For example, the Wall Street Journal ranks Texas A&M as the second best university in the nation in terms of preparing students for employment (based on a survey of professional recruiters), and  Washington Monthly ranks Texas A&M second in the nation in terms of the university's service to the nation and the community (based on students' participation in ROTC, the Peace Corps, and community service)---not to mention Texas A&M's strong performance in reputation-based rankings like those reported by the NRC and US News and World Report.
A final way to look at the problem is less systematic, but perhaps more powerful. It is hopelessly subjective and even a bit hokey, but quite simply, Texans deserve a chance to send their children to great public research universities. The University of Texas and Texas A&M draw people to Texas and keep people here. They are both mechanisms and symbols of opportunity and progress. As long as UT-Austin, Texas A&M, and the other research intensive public universities in Texas exist in something like there present form, I have a practical vision of how to help them achieve whatever they want right here in this state. If those institutions go away, that vision---and the the attachments that go with it---go away.

I know what a second-rate university system does. I left Tennessee after high school, in part, because the academic reputation of the University of Tennessee was so mediocre. I haven't lived in Tennessee since. Many of the best and brightest of my high school class also went to college out-of-state, and most have yet to return. It's not that UT-Knoxville was or is bad in any particular way---it just wasn't great, and great states with great futures have great universities.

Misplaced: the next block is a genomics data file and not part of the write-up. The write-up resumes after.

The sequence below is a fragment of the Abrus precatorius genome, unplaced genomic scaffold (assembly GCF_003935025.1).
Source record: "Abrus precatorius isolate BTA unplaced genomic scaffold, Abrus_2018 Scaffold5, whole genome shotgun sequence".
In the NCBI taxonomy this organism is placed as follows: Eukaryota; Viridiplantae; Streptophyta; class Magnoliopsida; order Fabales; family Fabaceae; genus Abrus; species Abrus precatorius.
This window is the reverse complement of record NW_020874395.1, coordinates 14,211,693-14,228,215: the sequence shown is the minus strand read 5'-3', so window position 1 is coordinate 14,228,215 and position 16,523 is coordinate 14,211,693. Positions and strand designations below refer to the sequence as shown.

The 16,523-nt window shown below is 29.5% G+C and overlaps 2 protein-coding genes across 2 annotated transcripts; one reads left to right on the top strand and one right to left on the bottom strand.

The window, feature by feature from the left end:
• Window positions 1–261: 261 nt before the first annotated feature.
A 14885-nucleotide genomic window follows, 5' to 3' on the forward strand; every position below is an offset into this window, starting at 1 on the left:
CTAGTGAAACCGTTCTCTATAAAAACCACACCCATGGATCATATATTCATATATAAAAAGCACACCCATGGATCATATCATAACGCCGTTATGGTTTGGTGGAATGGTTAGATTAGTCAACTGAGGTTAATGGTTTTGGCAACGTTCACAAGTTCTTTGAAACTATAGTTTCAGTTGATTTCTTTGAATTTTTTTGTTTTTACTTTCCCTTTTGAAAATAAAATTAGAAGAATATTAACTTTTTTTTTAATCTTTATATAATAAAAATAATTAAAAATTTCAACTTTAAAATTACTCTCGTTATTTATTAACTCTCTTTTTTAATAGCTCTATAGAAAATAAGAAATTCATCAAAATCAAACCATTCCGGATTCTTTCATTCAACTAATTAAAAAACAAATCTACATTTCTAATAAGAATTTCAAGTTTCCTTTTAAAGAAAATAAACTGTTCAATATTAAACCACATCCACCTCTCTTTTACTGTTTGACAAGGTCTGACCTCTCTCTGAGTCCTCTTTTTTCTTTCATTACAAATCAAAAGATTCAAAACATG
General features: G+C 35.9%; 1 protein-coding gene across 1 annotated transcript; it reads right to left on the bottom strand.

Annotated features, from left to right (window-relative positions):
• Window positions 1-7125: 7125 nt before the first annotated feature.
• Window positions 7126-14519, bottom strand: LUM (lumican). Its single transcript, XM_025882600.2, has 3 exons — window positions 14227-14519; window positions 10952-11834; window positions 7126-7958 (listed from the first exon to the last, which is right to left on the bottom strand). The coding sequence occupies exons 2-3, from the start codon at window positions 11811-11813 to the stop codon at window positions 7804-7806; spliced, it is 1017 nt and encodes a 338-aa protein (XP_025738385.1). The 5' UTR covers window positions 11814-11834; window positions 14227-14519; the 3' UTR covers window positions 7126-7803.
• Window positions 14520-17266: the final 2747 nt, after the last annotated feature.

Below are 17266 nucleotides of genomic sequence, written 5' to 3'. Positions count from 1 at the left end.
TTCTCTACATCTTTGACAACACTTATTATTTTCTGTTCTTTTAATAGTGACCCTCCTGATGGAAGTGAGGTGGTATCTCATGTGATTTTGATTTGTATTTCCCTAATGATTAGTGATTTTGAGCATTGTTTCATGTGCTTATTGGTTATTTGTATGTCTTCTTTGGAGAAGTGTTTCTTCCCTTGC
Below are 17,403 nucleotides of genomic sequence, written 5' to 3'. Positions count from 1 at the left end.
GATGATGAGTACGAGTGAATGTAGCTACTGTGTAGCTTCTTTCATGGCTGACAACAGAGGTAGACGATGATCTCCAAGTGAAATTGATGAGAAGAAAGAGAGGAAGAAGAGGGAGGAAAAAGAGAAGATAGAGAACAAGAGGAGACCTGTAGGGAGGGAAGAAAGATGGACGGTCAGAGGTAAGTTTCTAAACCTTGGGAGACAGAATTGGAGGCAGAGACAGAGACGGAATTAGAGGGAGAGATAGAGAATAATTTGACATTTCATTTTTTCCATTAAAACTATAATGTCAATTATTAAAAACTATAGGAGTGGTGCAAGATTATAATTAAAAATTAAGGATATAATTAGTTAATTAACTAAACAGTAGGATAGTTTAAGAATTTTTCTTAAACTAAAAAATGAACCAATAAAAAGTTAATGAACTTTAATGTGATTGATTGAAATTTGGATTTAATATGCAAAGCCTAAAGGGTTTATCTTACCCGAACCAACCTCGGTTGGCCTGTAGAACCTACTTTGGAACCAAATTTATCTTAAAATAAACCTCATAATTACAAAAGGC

Separating research from teaching at the state's flagship universities will undermine undergraduate education and ruin at least two of the great institutions that are helping Texas lead the nation and the world into the new century.

The second element of Solution 3---creating a culture of performance and responsibility among university faculty---is completely welcome. The bit about offices and parking spaces is a bit silly---there is almost no difference between the good faculty offices and the bad faculty offices, and it is rarely worth it to haul half a ton of books fifty feet down the hall to nab an extra 20 square feet. However, attaching bonuses or pay raises to measurable learning outcomes, specific scholarly products, etc. is not a bad idea. People respond to incentives, and money on the table is the best kind of incentive. I have some concerns about how teaching quality is measured, for example, but those are practical, nor principled, objections, and I am open to a wide-ranging discussion about what dimensions of "performance" would be most valued, how those things should be be measured, and how to structure compensation packages to encourage them.